Shopping, for example, is largely a subconscious process, where behavior unfolds as a result of perception of visuals and other cues in the environment. By using eye tracking, we are able to objectively measure how customers respond to these cues, which our brain often filters into the unconscious mind. In such instances, eye tracking has enabled us to capture both the conscious and unconscious response to visual stimuli and provide deeper customer insights and understanding.

Incorporating eye tracking into research studies involving human interactions with systems or environments has allowed us greater insight into people’s subconscious. More importantly, eye-tracking data has provided an objective and more detailed view of actual behavior.

Objective Digital are leaders in using eye tracking technology to uncover unconscious insights which can be decoded to improve the customer experience. Having worked with large financial institutions, telco’s, retailers, travel companies, government bodies and universities, our team is equipped with a wealth of knowledge across all aspects of customer experience.

Don’t bother me, I’m busy: Look through the eyes of your call centre staff

Traditional methods of user research and requirements gathering have long served us to help shape our designs. But as systems become more complex and users go beyond the screen, we are finding that it is getting more and more difficult to get accurate data on why our users, customers and even your staff are doing the things they do.

You customer sees a lot of things about you

You customer sees a lot of things about you

Often, it is difficult to get buy-in from stakeholders just based on verbatim comments from customer or insights based on the designer’s experience. This is where we’ve found eye tracking to be really valuable. It puts the science behind the hypotheses and clears up a lot of arguments.

Do you see what your customers see?

Do you see what your customers see?

Contextual inquiry has been a researcher’s best friend for a while now. It’s a tried and true research method which helps collect insights from the field without having to rely on the user’s memory or articulateness. But what users say they do and what they do are not enough to draw a complete picture of what’s happening. Many questions can be answered by where they look because the design of the system dictates the eye movements of the user.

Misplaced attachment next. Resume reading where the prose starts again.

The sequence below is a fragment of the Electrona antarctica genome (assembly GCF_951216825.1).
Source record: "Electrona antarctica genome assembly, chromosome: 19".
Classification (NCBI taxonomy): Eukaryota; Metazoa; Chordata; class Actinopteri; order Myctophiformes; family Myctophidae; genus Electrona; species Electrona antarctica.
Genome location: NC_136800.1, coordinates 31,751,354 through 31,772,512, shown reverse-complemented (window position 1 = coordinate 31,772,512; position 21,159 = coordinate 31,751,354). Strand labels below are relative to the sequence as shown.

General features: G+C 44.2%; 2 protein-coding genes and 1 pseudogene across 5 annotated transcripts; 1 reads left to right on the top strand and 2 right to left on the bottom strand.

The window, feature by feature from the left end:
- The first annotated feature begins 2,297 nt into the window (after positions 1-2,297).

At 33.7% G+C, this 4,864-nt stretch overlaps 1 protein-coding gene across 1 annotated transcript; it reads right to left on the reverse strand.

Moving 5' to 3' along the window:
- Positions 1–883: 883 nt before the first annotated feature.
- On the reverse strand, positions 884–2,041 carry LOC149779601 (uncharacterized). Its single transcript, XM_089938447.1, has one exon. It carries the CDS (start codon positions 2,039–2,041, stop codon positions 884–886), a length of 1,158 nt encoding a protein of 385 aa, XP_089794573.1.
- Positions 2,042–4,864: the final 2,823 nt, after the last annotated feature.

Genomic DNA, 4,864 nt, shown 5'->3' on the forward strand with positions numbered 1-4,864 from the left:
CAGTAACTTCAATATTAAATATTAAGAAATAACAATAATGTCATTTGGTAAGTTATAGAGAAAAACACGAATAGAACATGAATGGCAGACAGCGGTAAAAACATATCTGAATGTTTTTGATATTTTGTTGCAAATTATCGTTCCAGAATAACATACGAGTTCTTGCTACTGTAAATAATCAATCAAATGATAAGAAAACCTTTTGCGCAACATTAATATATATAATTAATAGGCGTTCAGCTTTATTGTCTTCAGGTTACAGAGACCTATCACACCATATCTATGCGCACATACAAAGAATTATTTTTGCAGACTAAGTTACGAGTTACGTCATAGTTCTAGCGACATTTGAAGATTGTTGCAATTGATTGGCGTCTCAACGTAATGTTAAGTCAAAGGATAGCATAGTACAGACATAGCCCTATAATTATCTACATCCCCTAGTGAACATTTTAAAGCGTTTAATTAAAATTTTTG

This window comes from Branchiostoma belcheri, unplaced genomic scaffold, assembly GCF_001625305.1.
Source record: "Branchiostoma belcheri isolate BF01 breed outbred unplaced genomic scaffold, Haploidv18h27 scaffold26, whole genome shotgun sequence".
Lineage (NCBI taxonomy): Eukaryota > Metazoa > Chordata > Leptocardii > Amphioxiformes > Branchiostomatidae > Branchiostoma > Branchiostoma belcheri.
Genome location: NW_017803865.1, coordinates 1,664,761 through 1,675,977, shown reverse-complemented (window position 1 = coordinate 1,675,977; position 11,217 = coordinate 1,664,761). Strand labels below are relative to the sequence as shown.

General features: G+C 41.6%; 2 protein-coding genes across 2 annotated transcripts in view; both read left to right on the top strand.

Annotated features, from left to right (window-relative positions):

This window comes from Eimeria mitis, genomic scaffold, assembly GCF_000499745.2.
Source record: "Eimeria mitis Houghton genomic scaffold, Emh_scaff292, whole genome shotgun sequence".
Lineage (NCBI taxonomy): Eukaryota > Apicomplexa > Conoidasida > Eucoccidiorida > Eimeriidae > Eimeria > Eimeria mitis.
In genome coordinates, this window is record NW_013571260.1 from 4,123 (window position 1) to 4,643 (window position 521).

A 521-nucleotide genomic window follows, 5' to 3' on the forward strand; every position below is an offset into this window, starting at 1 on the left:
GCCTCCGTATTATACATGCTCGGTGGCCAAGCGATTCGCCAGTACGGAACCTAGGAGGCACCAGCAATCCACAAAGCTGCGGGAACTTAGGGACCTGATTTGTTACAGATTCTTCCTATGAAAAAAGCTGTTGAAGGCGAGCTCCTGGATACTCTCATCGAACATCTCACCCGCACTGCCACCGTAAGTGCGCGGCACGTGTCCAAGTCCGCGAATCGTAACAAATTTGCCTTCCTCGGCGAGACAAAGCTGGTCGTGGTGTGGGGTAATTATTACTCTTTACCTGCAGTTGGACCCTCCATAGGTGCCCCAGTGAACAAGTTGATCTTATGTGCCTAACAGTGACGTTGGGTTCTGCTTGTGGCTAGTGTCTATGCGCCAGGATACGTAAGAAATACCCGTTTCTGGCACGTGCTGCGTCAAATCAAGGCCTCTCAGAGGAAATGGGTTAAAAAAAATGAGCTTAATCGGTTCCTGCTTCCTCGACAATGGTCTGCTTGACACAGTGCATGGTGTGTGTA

Eye tracking helps you see what your customers see

Eye tracking helps you see what your customers see

Eye tracking enables the researcher to uncover subconscious eye movements of the user while using the system. Most of these eye movements happen without the user’s control or knowledge. More importantly, with eye tracking we can understand a busy person’s experience without distracting them from the task at hand, for example a call centre operator.

In a recent study of call centre systems, we observed where call centre operators looked at while serving customers over the phone. We found that the flow of the operators’ eye gaze on the screen was completely opposite to how the interface was laid out. This resulted in higher levels of stress for the operator as they had to constantly look for information on the screen and it was straining on their eyes as well. Even the operators and the stakeholders were surprised when they saw how their eyes were moving.

If you would like to learn more about conducting user research with an eye tracker, we have written a white paper on it that explains in more detail our eye tracking methodology and how you can introduce eye tracking into your lean UX processes. Download the white paper and drop us a line if you any questions.